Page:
While in the past, celiac disease (CD) was considered the only clinical entity caused by the ingestion of gluten-containing grains, now there is evidence that a spectrum of gluten-related disorders, including also wheat allergy and non-celiac gluten (wheat) sensitivity (NCGS/NCWS), exists. The prevalence of gluten-related disorders is rising, and increasing numbers of individuals are empirically trying a gluten-free diet for a variety of signs and symptoms. CD is a gluten-induced immune-mediated enteropathy characterized by a specific genetic genotype [human leukocyte antigen (HLA)-DQ2 and HLA-DQ8 genes] and autoantibodies (antitissue transglutaminase and antiendomysial). NCGS/NCWS is diagnosed in individuals who do not have CD or wheat allergy but who, like CD patients, may experience intestinal symptoms, extraintestinal symptoms, or both, related to ingestion of gluten-containing grains, with symptomatic improvement on their withdrawal. The clinical variability and the lack of validated biomarkers for NCGS/NCWS have as consequences unclear prevalence, difficult diagnosis and still fuzzy. Conversely, CD pathogenesis has been the object of intense studies thanks to its unique features, including genetic and environmental factors.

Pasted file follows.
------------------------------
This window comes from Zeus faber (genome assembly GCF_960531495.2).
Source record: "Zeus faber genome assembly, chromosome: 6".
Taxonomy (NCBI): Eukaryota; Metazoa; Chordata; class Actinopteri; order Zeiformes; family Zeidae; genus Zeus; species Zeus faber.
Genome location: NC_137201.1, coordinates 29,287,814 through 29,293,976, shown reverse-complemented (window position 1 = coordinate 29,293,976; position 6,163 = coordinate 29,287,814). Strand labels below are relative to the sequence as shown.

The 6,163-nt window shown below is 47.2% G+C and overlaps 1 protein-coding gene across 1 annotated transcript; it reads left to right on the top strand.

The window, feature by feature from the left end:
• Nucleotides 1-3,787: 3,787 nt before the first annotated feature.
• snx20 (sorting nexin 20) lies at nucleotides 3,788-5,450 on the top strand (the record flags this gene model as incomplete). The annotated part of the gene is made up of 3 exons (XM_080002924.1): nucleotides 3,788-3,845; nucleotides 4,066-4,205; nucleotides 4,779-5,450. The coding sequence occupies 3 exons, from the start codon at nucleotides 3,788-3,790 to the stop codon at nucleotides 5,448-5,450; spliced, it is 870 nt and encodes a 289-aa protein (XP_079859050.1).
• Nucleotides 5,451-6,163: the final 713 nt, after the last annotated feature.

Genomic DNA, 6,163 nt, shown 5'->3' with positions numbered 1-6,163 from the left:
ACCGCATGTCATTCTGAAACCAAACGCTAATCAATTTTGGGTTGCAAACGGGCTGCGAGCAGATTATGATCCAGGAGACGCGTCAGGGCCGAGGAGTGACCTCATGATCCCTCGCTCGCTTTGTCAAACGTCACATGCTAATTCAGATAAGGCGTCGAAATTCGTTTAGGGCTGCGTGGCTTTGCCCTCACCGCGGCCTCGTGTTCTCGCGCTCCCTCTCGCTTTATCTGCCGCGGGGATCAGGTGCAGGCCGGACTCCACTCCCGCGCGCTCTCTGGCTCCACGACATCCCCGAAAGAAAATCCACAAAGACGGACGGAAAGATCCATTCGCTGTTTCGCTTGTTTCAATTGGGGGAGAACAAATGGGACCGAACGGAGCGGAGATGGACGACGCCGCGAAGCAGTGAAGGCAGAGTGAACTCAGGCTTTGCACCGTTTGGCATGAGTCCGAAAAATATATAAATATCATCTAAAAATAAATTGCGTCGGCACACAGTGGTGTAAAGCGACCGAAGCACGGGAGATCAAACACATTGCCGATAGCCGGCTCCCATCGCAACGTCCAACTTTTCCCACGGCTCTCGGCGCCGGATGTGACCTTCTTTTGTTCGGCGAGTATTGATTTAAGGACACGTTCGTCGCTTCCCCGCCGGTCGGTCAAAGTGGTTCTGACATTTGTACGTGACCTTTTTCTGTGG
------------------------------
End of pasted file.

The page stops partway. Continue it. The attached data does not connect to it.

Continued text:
|Title of host publication||Biotechnological Strategies for the Treatment of Gluten Intolerance|
|Number of pages||22|
|Publication status||Published - 2021|